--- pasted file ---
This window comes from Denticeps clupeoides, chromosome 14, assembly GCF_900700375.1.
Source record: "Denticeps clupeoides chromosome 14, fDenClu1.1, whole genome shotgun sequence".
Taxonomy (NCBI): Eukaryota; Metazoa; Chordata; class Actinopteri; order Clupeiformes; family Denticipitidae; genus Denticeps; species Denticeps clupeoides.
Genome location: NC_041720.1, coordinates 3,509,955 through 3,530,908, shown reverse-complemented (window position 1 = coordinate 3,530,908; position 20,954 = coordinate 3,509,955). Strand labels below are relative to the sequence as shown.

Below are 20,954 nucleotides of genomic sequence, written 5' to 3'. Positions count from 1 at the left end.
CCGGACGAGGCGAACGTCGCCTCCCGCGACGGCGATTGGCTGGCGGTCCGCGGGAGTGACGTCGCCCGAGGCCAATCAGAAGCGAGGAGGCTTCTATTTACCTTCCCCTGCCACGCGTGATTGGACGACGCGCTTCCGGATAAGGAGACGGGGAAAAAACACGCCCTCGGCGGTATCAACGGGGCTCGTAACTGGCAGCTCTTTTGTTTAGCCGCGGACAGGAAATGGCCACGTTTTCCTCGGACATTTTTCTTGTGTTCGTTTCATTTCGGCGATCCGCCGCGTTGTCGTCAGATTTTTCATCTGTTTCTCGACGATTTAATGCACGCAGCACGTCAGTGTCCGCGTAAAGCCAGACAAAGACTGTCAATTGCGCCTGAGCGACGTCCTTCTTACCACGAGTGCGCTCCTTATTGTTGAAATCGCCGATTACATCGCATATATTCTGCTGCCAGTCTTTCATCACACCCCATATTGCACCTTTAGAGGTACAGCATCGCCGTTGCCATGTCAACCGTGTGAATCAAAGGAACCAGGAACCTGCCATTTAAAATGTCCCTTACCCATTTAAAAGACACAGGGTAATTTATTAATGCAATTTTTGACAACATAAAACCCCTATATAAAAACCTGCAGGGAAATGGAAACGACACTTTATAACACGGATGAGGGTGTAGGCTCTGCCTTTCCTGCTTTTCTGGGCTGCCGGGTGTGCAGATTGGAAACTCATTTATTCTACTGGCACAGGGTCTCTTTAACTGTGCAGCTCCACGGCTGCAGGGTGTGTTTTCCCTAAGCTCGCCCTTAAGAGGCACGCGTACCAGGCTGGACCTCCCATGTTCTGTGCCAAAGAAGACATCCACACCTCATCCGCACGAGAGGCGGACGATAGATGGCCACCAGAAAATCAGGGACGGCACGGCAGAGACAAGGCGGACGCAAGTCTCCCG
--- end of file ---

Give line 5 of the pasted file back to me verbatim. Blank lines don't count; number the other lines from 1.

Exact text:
Below are 20,954 nucleotides of genomic sequence, written 5' to 3'. Positions count from 1 at the left end.